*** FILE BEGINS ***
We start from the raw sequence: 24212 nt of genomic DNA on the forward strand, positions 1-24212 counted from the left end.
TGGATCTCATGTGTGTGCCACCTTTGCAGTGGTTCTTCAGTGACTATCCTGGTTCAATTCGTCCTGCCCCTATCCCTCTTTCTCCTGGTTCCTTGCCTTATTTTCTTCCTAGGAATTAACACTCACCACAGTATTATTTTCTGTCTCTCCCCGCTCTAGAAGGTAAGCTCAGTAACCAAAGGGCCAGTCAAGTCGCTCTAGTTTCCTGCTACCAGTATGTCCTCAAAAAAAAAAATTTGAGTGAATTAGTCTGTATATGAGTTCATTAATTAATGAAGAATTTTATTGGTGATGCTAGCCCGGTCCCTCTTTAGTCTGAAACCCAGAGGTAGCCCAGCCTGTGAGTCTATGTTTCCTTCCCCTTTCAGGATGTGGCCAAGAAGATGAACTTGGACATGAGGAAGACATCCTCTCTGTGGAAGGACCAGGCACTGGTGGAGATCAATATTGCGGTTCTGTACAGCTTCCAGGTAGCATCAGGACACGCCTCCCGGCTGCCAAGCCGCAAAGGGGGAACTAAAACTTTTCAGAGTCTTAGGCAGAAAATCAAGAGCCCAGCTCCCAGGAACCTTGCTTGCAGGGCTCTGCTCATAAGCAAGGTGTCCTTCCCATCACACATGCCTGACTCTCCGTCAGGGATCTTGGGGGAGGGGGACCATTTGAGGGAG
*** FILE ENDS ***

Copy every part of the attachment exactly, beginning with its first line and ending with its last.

We start from the raw sequence: 24212 nt of genomic DNA on the forward strand, positions 1-24212 counted from the left end.
TGGATCTCATGTGTGTGCCACCTTTGCAGTGGTTCTTCAGTGACTATCCTGGTTCAATTCGTCCTGCCCCTATCCCTCTTTCTCCTGGTTCCTTGCCTTATTTTCTTCCTAGGAATTAACACTCACCACAGTATTATTTTCTGTCTCTCCCCGCTCTAGAAGGTAAGCTCAGTAACCAAAGGGCCAGTCAAGTCGCTCTAGTTTCCTGCTACCAGTATGTCCTCAAAAAAAAAAATTTGAGTGAATTAGTCTGTATATGAGTTCATTAATTAATGAAGAATTTTATTGGTGATGCTAGCCCGGTCCCTCTTTAGTCTGAAACCCAGAGGTAGCCCAGCCTGTGAGTCTATGTTTCCTTCCCCTTTCAGGATGTGGCCAAGAAGATGAACTTGGACATGAGGAAGACATCCTCTCTGTGGAAGGACCAGGCACTGGTGGAGATCAATATTGCGGTTCTGTACAGCTTCCAGGTAGCATCAGGACACGCCTCCCGGCTGCCAAGCCGCAAAGGGGGAACTAAAACTTTTCAGAGTCTTAGGCAGAAAATCAAGAGCCCAGCTCCCAGGAACCTTGCTTGCAGGGCTCTGCTCATAAGCAAGGTGTCCTTCCCATCACACATGCCTGACTCTCCGTCAGGGATCTTGGGGGAGGGGGACCATTTGAGGGAG